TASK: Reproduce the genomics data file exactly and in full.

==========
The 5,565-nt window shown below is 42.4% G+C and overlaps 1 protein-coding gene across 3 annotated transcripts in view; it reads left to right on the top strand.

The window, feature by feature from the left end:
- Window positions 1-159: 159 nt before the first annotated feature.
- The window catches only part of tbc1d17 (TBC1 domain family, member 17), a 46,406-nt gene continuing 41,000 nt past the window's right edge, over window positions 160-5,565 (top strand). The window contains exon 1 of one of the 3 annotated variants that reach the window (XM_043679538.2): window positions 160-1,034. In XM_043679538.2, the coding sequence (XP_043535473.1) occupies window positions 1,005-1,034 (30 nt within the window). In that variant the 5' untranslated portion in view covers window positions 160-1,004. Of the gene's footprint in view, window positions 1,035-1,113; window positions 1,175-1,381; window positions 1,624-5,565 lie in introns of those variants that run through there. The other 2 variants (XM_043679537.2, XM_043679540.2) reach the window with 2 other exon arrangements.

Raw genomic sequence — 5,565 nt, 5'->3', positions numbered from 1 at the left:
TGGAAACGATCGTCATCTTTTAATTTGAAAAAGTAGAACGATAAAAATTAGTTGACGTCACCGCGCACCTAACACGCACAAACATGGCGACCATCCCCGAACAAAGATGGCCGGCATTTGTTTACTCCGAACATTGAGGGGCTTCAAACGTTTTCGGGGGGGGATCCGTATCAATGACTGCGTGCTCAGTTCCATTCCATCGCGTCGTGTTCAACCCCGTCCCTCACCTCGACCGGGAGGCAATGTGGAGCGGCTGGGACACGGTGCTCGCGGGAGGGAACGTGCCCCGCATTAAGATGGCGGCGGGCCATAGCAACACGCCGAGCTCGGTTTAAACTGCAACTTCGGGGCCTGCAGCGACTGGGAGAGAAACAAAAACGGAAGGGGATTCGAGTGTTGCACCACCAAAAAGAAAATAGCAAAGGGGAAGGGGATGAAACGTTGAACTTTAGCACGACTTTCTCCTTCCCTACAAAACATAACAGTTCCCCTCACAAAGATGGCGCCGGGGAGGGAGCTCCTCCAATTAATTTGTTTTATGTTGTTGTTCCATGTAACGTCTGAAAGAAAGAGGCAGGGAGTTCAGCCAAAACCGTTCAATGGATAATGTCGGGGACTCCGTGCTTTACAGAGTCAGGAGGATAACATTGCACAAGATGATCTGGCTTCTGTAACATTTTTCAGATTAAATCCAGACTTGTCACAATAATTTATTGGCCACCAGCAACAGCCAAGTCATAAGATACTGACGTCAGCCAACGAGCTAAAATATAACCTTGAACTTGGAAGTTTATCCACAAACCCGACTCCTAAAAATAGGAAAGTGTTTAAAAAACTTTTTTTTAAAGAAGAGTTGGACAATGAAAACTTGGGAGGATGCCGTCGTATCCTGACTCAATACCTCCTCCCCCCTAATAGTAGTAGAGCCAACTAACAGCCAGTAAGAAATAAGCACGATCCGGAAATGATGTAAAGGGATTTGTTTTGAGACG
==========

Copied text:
The 5,565-nt window shown below is 42.4% G+C and overlaps 1 protein-coding gene across 3 annotated transcripts in view; it reads left to right on the top strand.

The window, feature by feature from the left end:
- Window positions 1-159: 159 nt before the first annotated feature.
- The window catches only part of tbc1d17 (TBC1 domain family, member 17), a 46,406-nt gene continuing 41,000 nt past the window's right edge, over window positions 160-5,565 (top strand). The window contains exon 1 of one of the 3 annotated variants that reach the window (XM_043679538.2): window positions 160-1,034. In XM_043679538.2, the coding sequence (XP_043535473.1) occupies window positions 1,005-1,034 (30 nt within the window). In that variant the 5' untranslated portion in view covers window positions 160-1,004. Of the gene's footprint in view, window positions 1,035-1,113; window positions 1,175-1,381; window positions 1,624-5,565 lie in introns of those variants that run through there. The other 2 variants (XM_043679537.2, XM_043679540.2) reach the window with 2 other exon arrangements.

Raw genomic sequence — 5,565 nt, 5'->3', positions numbered from 1 at the left:
TGGAAACGATCGTCATCTTTTAATTTGAAAAAGTAGAACGATAAAAATTAGTTGACGTCACCGCGCACCTAACACGCACAAACATGGCGACCATCCCCGAACAAAGATGGCCGGCATTTGTTTACTCCGAACATTGAGGGGCTTCAAACGTTTTCGGGGGGGGATCCGTATCAATGACTGCGTGCTCAGTTCCATTCCATCGCGTCGTGTTCAACCCCGTCCCTCACCTCGACCGGGAGGCAATGTGGAGCGGCTGGGACACGGTGCTCGCGGGAGGGAACGTGCCCCGCATTAAGATGGCGGCGGGCCATAGCAACACGCCGAGCTCGGTTTAAACTGCAACTTCGGGGCCTGCAGCGACTGGGAGAGAAACAAAAACGGAAGGGGATTCGAGTGTTGCACCACCAAAAAGAAAATAGCAAAGGGGAAGGGGATGAAACGTTGAACTTTAGCACGACTTTCTCCTTCCCTACAAAACATAACAGTTCCCCTCACAAAGATGGCGCCGGGGAGGGAGCTCCTCCAATTAATTTGTTTTATGTTGTTGTTCCATGTAACGTCTGAAAGAAAGAGGCAGGGAGTTCAGCCAAAACCGTTCAATGGATAATGTCGGGGACTCCGTGCTTTACAGAGTCAGGAGGATAACATTGCACAAGATGATCTGGCTTCTGTAACATTTTTCAGATTAAATCCAGACTTGTCACAATAATTTATTGGCCACCAGCAACAGCCAAGTCATAAGATACTGACGTCAGCCAACGAGCTAAAATATAACCTTGAACTTGGAAGTTTATCCACAAACCCGACTCCTAAAAATAGGAAAGTGTTTAAAAAACTTTTTTTTAAAGAAGAGTTGGACAATGAAAACTTGGGAGGATGCCGTCGTATCCTGACTCAATACCTCCTCCCCCCTAATAGTAGTAGAGCCAACTAACAGCCAGTAAGAAATAAGCACGATCCGGAAATGATGTAAAGGGATTTGTTTTGAGACG